Decorating ideas for apartments and small spaces

By: Amanda Ray Filed under: Interior Design

November 6, 2012

living room

Decorating an apartment or other small space can be challenging. Luckily there are many tips, tricks, and ideas to help renters maintain a stylish abode. The first step, says Michele Boggs, is being organized within the small space.

“When decorating apartments and small spaces, the best thing to do is be as organized as possible,” says Boggs, an Interior Design instructor at The Art Institute of Indianapolis and owner of MB Designs. “Decide the main functions of the space, and then decide what furniture pieces will meet those needs.”

Decorating small apartments with furniture

Furniture plays a key role when it comes to decorating an apartment, and Rebecca Katkin, Interior Design instructor at The Art Institute of California — San Francisco, says it is a good idea to start with the room’s largest pieces and work around those.

“You want to begin with the major elements to create a framework around which you can build,” she adds. “All the elements don't have to match; they can add complexity or quirkiness – but if you establish what objects are playing the leading roles, you can cast the rest of your décor around them.”

Furniture should also play double duty when decorating an apartment or small space like a boat or RV, says Jan Merle, The Art Institute of Fort Lauderdale assistant chair of the Interior Design and Industrial Design departments.

“Typically, you use multi-functional furniture in a very tight space,” he says. “It’s a critical component of design for small spaces.”

Examples of that would include coffee tables that can be used as seating, dining tables used as desks, and the most common multi-functional piece of furniture – the sofa bed. He says that furniture can also be used to physically separate and create divisions in space. That can be something as simple as a screen divider or something more involved to separate the dining and living areas – like pushing the dining table up against the back of the sofa.

Organization and apartment decorating

Furniture can, and should, also function as storage units in small spaces. Merle says that storage is critical because it is at a premium when space is an issue. It also reduces clutter.

“Physical clutter and visual clutter are the enemies of small spaces,” he says.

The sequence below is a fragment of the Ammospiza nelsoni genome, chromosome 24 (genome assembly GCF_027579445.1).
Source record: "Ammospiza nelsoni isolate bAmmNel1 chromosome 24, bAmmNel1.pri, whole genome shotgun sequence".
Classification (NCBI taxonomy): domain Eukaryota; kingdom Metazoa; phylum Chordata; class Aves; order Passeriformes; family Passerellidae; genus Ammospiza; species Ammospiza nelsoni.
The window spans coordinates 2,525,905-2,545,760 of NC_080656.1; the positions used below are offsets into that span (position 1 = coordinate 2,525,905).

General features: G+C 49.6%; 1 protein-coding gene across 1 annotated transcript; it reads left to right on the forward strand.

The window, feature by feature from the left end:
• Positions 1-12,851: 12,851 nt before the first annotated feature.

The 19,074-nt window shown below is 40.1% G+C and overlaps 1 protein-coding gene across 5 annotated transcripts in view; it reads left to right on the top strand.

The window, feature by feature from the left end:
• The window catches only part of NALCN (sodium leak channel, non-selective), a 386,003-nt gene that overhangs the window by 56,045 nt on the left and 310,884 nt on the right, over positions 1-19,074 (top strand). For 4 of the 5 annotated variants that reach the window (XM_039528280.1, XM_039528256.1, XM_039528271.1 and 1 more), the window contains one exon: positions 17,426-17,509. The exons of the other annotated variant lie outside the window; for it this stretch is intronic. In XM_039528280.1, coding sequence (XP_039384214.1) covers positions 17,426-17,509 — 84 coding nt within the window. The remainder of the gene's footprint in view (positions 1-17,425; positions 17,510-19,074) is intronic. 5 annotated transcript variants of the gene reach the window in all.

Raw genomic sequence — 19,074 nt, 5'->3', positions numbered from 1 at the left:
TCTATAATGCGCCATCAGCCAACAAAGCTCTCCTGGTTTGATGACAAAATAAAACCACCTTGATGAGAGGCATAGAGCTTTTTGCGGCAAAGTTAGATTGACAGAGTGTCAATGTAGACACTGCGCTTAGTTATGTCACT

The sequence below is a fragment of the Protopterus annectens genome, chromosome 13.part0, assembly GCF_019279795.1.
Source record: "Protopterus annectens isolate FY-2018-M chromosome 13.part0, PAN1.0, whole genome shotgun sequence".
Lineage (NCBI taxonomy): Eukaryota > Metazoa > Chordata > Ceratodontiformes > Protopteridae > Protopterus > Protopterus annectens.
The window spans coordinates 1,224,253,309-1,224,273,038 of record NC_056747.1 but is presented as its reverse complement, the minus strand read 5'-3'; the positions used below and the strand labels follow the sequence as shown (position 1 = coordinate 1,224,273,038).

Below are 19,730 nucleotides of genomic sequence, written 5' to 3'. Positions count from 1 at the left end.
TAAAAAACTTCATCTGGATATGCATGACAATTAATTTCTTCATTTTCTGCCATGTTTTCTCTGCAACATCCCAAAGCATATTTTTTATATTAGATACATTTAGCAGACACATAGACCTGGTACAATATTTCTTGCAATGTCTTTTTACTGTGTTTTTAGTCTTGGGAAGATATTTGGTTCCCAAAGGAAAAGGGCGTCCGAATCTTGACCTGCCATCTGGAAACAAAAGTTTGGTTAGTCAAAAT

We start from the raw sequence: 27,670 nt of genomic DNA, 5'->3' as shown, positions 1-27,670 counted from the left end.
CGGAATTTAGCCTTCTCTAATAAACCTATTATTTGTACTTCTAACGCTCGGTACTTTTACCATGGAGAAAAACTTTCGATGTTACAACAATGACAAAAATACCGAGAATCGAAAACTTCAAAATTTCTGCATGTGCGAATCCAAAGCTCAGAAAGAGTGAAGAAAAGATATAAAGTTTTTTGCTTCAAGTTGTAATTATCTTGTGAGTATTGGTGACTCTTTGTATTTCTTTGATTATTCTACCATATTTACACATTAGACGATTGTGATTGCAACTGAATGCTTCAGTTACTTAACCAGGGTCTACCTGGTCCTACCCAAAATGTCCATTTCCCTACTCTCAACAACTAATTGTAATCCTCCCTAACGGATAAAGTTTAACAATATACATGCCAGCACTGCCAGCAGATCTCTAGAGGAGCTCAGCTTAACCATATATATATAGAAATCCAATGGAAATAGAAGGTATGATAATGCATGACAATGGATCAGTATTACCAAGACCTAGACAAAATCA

Ronique Gibson, contributing editor at, agrees that being organized and having enough storage are important when dealing with small spaces.

“When decorating apartments, the key to remember is to maximize storage and organization, so you have space to decorate, without having to see everything you own,” Gibson says. “Maximize hidden storage behind your closet doors, under cabinets in kitchens and bathrooms, and maximize wall space by using shelving – especially over doorways.”

Apartment Decorating Ideas

Color also plays a large role when decorating apartments and small spaces. Gibson recommends using light-colored furniture, wall décor, and bedding to make an apartment feel larger. Merle agrees that lighter colors are better than darker ones because they visually expand the space.

“In a very small space, I try to create either a monochromatic color scheme, which is one color scheme, or achromatic, which is no color,” he explains. “The point is by keeping all of the colors in a relatively narrow range, it makes the space look larger.”

He also recommends keeping furnishings neutral and implementing color into the room through artwork.

“Put the color in the artwork. It’s easily swapped out if you get bored with the color,” he says. “If you have a red sofa, you’re stuck with it until the sofa wears out.”

But implementing color onto an apartment’s walls is often prohibited by landlords. Boggs says there are alternatives to those constraints that will still make the small space stylish. She suggests using removable wall decals or artwork with pops of color, and decorating shelves and accessories. Additionally draperies and rugs add instant texture, color, and softness to the room, Boggs adds.

“Find something you love and build off it,” she suggests. “If you own a hutch or unique piece of furniture, paint the furniture for interest and color.”

Katkin points out that some landlords do allow renters to paint if, for example, they agree with the color choice and if the renter returns it to the original color when moving out. But, she says, paint is just one way to show style and that lighting can make a big difference in any size space.

“Even a plain white box can be made stylish through the right lighting and furniture,” she says. “In my house, which is a rental, we have stopped using the overhead lights in the dining room and added a beautiful wall-mounted hanging fixture. Side lighting is so much more pleasant.”

Merle says to use lighting to create dramatic differences in the ambiance or atmosphere of the space.

“Without lighting, you have no color,” he says. “It is critical. The type and amount and color of the light actually impacts how you perceive the space. It can play a dramatic role.”

The important thing is to look at the benefits of decorating an apartment or other small space. Katkin points out that small spaces are intimate and encourage conversation.

“And when you have less space to fill – and heat – you can afford to get a few really nice pieces,” she adds.

Gibson says that the decorating is the fun part of the process and should be done after a small space is working functionally for its occupants. Smaller spaces can be more personalized, comfortable, and easier to maintain, Gibson adds.

“Don’t think that your small space is a negative; on the contrary, it may become your sanctuary away from the world that you can call home,” Gibson says.

Author: Megan Donley

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